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The World Stage: Haiti

  • Portraiture
September 1, 2014
Asja Nastasijevic is an Art Historian with the major in Modern Art, involved in art writing and criticism for several years now. Art is her passion and writing about it is both work and pleasure.

The World Stage: Haiti is the latest painterly chapter in Kehinde Wiley’s global survey of countries and their respective cultures that will be shown at Roberts & Tilton in Culver City in less than two weeks. The World Stage: Haiti includes 12 new paintings and marks Wiley’s fifth solo show with Roberts & Tilton.

Portraiture
Kehinde Wiley – Ferdinand-Phillippe-Louis-Henri, Duc d’Orleans, 2014

The Rhetoric of the Heroic and Powerful

In his vast body of work titled The World Stage, Wiley examines a nation’s socioeconomic conditions and culture through the everyday lives of its people, always in the context of the issue of advancing globalization. Past segments of The World Stage have included Jamaica, France, Israel, Brazil, Lagos & Dakar, China, and India/Sri Lanka. The models, dressed in their everyday clothing are asked to appropriate poses found in paintings representative of the history of their surroundings. The portraits are based on well-known images of powerful figures drawn from seventeenth- through nineteenth-century Western art. Wiley engages the visual rhetoric of the heroic, rich, powerful, and majestic, which he attaches to his twenty-first-century subjects and thereby “positions young black men within the field of power.”

Portraiture
Kehinde Wiley – Count Potocki 2008

In the minds of the most, Haiti is just another struggling Third World country. Yet, Kehinde Wiley found beauty in Haiti bringing it to the forefront by creating his own beauty pageants, in the long tradition of pageant culture native to the region. In previous World Stage iterations, Wiley conducted his castings on the streets. With The World Stage: Haiti, he made open calls on the radio, posters around the streets, culminating in beauty pageants. Across the Caribbean, pageants serve as mass entertainment events, allowing locals to do more than exhibit poise, talent and physical beauty; pageants are a manifestation of collective cultural values.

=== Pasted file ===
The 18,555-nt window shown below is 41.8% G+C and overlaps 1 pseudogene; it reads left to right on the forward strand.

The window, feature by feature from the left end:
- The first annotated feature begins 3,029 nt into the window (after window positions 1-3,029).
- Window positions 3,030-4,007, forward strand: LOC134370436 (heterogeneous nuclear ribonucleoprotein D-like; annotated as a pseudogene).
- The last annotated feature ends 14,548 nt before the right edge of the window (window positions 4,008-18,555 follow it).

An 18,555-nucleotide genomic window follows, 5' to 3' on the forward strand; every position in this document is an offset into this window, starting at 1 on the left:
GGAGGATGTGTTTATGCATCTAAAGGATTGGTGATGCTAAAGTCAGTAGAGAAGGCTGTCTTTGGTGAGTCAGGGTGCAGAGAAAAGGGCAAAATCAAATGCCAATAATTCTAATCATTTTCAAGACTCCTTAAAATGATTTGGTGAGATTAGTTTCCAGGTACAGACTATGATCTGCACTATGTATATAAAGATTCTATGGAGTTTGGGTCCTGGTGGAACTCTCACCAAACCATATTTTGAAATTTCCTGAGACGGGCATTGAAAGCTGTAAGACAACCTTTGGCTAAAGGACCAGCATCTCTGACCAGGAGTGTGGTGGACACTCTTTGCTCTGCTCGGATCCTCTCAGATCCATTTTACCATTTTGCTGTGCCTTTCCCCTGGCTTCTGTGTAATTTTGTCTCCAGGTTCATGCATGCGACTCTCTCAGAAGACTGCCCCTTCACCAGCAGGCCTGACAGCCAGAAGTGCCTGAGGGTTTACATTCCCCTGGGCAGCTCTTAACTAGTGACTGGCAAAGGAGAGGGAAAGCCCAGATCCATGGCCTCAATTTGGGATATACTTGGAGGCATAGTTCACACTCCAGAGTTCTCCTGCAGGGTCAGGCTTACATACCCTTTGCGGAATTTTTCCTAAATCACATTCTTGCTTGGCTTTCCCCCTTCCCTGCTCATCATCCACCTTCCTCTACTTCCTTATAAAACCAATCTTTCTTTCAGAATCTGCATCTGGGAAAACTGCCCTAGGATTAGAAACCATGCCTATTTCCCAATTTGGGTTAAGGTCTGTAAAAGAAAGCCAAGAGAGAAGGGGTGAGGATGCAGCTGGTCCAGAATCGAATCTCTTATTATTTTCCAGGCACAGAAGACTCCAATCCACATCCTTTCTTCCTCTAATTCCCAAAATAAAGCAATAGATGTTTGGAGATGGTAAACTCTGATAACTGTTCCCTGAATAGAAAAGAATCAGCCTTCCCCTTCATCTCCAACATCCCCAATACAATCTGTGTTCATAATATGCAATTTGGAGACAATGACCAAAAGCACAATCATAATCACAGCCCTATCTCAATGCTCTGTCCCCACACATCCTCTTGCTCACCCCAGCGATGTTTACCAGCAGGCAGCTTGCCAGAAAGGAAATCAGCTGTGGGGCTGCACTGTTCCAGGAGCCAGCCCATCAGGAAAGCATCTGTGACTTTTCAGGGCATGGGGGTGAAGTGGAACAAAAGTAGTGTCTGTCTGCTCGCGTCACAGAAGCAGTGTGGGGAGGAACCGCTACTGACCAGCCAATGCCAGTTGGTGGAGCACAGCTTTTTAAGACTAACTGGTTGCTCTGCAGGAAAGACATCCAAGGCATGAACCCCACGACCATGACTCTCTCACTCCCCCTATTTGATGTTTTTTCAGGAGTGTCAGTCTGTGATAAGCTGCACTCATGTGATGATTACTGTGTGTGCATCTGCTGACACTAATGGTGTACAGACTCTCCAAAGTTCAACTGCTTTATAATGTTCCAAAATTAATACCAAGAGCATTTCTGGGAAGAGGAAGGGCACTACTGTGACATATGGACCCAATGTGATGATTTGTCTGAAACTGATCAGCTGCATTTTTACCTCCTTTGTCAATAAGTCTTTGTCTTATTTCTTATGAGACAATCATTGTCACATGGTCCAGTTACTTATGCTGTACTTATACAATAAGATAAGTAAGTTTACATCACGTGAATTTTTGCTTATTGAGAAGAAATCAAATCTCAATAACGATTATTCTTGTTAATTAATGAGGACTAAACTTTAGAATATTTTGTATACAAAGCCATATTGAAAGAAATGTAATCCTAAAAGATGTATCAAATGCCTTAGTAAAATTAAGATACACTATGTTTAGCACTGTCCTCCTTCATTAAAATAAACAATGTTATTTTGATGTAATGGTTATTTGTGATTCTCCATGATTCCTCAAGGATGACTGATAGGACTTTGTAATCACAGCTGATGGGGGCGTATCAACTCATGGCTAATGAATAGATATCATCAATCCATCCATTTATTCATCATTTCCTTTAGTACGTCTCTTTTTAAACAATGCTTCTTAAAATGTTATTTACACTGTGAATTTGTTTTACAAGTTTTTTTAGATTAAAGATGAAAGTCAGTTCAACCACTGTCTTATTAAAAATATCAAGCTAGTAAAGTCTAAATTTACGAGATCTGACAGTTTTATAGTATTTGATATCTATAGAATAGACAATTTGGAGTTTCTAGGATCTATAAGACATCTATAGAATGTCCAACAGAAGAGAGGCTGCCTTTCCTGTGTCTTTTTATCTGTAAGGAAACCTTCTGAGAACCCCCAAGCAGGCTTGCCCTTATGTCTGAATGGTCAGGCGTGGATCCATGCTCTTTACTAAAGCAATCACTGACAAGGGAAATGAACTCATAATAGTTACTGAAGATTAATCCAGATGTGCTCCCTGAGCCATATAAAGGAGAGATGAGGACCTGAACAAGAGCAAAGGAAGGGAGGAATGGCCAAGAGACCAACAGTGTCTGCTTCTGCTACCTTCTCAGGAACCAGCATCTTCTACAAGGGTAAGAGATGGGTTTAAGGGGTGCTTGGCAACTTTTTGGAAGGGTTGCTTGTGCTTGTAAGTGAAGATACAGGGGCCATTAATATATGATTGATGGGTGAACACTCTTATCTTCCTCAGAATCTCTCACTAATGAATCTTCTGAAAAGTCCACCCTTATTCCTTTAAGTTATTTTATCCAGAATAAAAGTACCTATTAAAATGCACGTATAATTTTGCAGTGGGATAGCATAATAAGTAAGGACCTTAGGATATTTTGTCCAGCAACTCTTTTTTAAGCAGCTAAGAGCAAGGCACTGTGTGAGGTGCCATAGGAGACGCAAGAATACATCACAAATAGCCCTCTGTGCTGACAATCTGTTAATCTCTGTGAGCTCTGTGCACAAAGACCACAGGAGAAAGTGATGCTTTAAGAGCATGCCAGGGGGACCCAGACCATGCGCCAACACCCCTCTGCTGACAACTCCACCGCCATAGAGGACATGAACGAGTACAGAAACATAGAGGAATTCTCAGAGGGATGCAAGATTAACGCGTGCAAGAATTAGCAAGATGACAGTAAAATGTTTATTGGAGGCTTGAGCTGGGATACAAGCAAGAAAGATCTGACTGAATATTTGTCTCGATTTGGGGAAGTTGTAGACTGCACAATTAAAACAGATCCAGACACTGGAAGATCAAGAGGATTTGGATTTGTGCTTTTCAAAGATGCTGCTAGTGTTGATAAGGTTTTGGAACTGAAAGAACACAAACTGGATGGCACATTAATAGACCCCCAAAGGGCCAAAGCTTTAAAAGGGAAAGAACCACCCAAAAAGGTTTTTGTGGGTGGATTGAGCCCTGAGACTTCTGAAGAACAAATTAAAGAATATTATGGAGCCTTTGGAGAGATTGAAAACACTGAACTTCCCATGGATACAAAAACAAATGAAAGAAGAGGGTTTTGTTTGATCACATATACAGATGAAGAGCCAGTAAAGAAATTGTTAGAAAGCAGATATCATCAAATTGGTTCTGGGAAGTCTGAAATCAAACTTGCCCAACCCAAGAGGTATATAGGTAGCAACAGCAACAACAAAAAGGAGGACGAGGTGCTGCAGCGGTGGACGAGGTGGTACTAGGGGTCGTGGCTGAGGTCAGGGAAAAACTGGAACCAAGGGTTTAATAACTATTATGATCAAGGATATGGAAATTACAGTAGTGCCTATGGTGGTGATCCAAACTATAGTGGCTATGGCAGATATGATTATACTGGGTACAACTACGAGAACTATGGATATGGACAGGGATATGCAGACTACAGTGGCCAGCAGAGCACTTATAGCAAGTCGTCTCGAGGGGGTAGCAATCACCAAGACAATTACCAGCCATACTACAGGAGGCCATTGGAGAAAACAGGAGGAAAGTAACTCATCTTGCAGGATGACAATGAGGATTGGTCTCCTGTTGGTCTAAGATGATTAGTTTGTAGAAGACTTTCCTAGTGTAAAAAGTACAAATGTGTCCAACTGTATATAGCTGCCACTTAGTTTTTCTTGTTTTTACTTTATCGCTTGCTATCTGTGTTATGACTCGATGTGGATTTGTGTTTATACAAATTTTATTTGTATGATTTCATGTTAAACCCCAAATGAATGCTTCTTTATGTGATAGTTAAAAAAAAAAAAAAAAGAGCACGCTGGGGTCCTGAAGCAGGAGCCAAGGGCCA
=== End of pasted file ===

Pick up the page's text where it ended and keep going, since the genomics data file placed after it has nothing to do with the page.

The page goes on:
Portraiture
Kehinde Wiley – Sir Brooke Boothby 2013

Haiti’s Colonial Past

Wiley’s pageant winners were chosen randomly rather than through a judging process. In order to deepen the connection between place and era, they were asked to pose as historical sitters from paintings of European masters. Haiti’s colonial past figures strongly in Wiley’s current body of work. He draws from the art history of Spanish and French colonizing powers, summoning parallels across time and geography. Likewise, Haiti’s rich and varied religious traditions, as well as its traditional crafts and decorative arts, inform Wiley’s modern chronicle of life and culture. The backgrounds of the paintings incorporate images of vegetation found on Haiti such as okra, brought first to the island from Africa, and sugarcane, a food product that was broadly exploited as a cash crop during slavery.

Portraiture
Kehinde Wiley – Ecce Home 2008

There is also a documentary film, Kehinde Wiley The World Stage: Haiti that charts the artist’s journey to Jacmel, Jalousie and Port-au-Prince. The film will be screened at Roberts & Tilton during the exhibition. For a preview, check here. The World Stage: Haiti opens on September 13 and will run until October 25.

About Roberts & Tilton

Established in Los Angeles in 1999 by founding partners Bennett Roberts, Julie Roberts and Jack Tilton, Roberts & Tilton represents emerging artists as well as mid-career and established artists of international recognition. Emphasizing museum-quality, installation-based exhibitions, Roberts & Tilton provides gallery artists support to embark on such ambitious endeavors. Additionally, Roberts & Tilton periodically mounts survey shows of historical note. In 2008, after operating for almost a decade on Wilshire Boulevard in Los Angeles, Roberts & Tilton relocated to a former coffee-roasting factory in the Culver City art district. The architecture firm of Johnston Marklee created a uniquely unconventional gallery featuring an expansive, flexible and functional 3,000 square foot exhibition space conducive to installations ranging from the intimate to large scale.

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